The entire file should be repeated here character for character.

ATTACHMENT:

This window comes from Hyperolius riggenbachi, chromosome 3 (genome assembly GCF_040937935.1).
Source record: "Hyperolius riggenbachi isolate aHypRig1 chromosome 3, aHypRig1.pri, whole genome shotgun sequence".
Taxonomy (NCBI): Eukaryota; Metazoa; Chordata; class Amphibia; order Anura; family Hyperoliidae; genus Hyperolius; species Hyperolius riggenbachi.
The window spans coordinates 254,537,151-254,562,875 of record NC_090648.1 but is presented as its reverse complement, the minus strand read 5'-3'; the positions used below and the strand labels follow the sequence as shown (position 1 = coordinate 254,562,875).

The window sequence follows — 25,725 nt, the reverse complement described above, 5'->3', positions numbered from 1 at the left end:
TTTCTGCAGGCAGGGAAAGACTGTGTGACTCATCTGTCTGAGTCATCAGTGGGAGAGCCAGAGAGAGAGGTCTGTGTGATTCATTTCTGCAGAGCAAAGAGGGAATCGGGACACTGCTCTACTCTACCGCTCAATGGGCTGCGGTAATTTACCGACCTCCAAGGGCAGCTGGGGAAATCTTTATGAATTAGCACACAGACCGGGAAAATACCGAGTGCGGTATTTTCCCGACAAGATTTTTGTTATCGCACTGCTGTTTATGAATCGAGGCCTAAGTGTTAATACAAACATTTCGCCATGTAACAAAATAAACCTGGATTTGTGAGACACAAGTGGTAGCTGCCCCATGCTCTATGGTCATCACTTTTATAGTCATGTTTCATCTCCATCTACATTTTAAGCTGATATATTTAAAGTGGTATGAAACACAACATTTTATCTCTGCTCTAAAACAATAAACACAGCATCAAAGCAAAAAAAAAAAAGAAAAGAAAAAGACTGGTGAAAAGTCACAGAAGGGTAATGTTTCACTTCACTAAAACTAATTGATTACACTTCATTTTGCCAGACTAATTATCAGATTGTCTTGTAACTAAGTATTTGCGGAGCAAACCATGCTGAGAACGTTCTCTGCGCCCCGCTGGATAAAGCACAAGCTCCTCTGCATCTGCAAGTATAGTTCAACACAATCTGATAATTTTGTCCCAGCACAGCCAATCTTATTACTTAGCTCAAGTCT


This window comes from Hyperolius riggenbachi, chromosome 3 (genome assembly GCF_040937935.1).
Source record: "Hyperolius riggenbachi isolate aHypRig1 chromosome 3, aHypRig1.pri, whole genome shotgun sequence".
Taxonomy (NCBI): Eukaryota; Metazoa; Chordata; class Amphibia; order Anura; family Hyperoliidae; genus Hyperolius; species Hyperolius riggenbachi.
The window spans coordinates 254,537,151-254,562,875 of record NC_090648.1 but is presented as its reverse complement, the minus strand read 5'-3'; the positions used below and the strand labels follow the sequence as shown (position 1 = coordinate 254,562,875).

The window sequence follows — 25,725 nt, the reverse complement described above, 5'->3', positions numbered from 1 at the left end:
TTTCTGCAGGCAGGGAAAGACTGTGTGACTCATCTGTCTGAGTCATCAGTGGGAGAGCCAGAGAGAGAGGTCTGTGTGATTCATTTCTGCAGAGCAAAGAGGGAATCGGGACACTGCTCTACTCTACCGCTCAATGGGCTGCGGTAATTTACCGACCTCCAAGGGCAGCTGGGGAAATCTTTATGAATTAGCACACAGACCGGGAAAATACCGAGTGCGGTATTTTCCCGACAAGATTTTTGTTATCGCACTGCTGTTTATGAATCGAGGCCTAAGTGTTAATACAAACATTTCGCCATGTAACAAAATAAACCTGGATTTGTGAGACACAAGTGGTAGCTGCCCCATGCTCTATGGTCATCACTTTTATAGTCATGTTTCATCTCCATCTACATTTTAAGCTGATATATTTAAAGTGGTATGAAACACAACATTTTATCTCTGCTCTAAAACAATAAACACAGCATCAAAGCAAAAAAAAAAAAGAAAAGAAAAAGACTGGTGAAAAGTCACAGAAGGGTAATGTTTCACTTCACTAAAACTAATTGATTACACTTCATTTTGCCAGACTAATTATCAGATTGTCTTGTAACTAAGTATTTGCGGAGCAAACCATGCTGAGAACGTTCTCTGCGCCCCGCTGGATAAAGCACAAGCTCCTCTGCATCTGCAAGTATAGTTCAACACAATCTGATAATTTTGTCCCAGCACAGCCAATCTTATTACTTAGCTCAAGTCT